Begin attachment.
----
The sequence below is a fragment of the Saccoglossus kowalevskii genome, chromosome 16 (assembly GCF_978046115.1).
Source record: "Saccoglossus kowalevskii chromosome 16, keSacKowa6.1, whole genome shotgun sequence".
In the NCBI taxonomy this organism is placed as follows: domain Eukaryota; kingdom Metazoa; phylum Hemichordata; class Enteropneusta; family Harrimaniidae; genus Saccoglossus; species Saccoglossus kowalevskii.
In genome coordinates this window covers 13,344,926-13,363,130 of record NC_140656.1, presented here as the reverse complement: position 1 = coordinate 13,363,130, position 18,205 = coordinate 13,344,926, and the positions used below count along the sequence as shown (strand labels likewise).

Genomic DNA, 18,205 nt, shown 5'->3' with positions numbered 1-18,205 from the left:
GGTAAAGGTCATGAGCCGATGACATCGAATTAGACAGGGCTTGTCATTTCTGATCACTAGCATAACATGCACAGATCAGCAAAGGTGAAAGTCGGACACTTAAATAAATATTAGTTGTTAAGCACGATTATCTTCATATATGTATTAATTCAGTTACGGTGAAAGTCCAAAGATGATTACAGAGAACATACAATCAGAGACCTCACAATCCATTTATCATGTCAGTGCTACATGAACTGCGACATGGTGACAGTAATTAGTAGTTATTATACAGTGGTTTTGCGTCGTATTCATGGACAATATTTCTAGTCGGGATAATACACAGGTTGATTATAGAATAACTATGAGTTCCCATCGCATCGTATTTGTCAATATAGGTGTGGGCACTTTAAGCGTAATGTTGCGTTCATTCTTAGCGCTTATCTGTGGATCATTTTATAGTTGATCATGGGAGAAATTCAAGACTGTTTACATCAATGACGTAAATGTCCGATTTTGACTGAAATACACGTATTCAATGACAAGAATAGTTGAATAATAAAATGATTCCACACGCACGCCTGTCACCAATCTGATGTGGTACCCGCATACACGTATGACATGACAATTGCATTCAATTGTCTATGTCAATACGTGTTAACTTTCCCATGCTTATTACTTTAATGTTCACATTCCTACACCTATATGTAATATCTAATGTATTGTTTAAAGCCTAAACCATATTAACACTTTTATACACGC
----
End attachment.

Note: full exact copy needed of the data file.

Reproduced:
The sequence below is a fragment of the Saccoglossus kowalevskii genome, chromosome 16 (assembly GCF_978046115.1).
Source record: "Saccoglossus kowalevskii chromosome 16, keSacKowa6.1, whole genome shotgun sequence".
In the NCBI taxonomy this organism is placed as follows: domain Eukaryota; kingdom Metazoa; phylum Hemichordata; class Enteropneusta; family Harrimaniidae; genus Saccoglossus; species Saccoglossus kowalevskii.
In genome coordinates this window covers 13,344,926-13,363,130 of record NC_140656.1, presented here as the reverse complement: position 1 = coordinate 13,363,130, position 18,205 = coordinate 13,344,926, and the positions used below count along the sequence as shown (strand labels likewise).

Genomic DNA, 18,205 nt, shown 5'->3' with positions numbered 1-18,205 from the left:
GGTAAAGGTCATGAGCCGATGACATCGAATTAGACAGGGCTTGTCATTTCTGATCACTAGCATAACATGCACAGATCAGCAAAGGTGAAAGTCGGACACTTAAATAAATATTAGTTGTTAAGCACGATTATCTTCATATATGTATTAATTCAGTTACGGTGAAAGTCCAAAGATGATTACAGAGAACATACAATCAGAGACCTCACAATCCATTTATCATGTCAGTGCTACATGAACTGCGACATGGTGACAGTAATTAGTAGTTATTATACAGTGGTTTTGCGTCGTATTCATGGACAATATTTCTAGTCGGGATAATACACAGGTTGATTATAGAATAACTATGAGTTCCCATCGCATCGTATTTGTCAATATAGGTGTGGGCACTTTAAGCGTAATGTTGCGTTCATTCTTAGCGCTTATCTGTGGATCATTTTATAGTTGATCATGGGAGAAATTCAAGACTGTTTACATCAATGACGTAAATGTCCGATTTTGACTGAAATACACGTATTCAATGACAAGAATAGTTGAATAATAAAATGATTCCACACGCACGCCTGTCACCAATCTGATGTGGTACCCGCATACACGTATGACATGACAATTGCATTCAATTGTCTATGTCAATACGTGTTAACTTTCCCATGCTTATTACTTTAATGTTCACATTCCTACACCTATATGTAATATCTAATGTATTGTTTAAAGCCTAAACCATATTAACACTTTTATACACGC